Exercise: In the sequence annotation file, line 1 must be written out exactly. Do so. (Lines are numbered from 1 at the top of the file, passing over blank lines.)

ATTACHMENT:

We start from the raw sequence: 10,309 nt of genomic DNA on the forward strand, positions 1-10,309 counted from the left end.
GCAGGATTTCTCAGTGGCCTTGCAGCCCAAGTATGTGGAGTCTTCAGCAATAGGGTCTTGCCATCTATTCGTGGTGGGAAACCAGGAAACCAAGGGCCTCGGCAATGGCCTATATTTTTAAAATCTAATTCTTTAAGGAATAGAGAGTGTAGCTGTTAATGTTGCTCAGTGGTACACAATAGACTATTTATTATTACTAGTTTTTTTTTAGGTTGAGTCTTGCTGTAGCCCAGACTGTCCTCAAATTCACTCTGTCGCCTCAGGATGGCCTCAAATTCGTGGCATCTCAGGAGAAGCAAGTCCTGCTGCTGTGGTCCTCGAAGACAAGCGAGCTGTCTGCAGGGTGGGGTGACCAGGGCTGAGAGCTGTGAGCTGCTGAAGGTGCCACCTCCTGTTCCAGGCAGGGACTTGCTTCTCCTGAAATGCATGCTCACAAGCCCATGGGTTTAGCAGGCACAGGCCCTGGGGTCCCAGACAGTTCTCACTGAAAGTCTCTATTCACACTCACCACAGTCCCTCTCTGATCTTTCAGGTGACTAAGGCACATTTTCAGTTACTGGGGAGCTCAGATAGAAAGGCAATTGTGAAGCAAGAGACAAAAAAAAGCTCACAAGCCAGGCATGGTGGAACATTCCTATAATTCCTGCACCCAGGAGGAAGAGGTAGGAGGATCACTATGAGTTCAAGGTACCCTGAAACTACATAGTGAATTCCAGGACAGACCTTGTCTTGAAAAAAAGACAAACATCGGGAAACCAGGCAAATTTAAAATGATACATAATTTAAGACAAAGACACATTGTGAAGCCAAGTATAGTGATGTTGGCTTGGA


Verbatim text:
We start from the raw sequence: 10,309 nt of genomic DNA on the forward strand, positions 1-10,309 counted from the left end.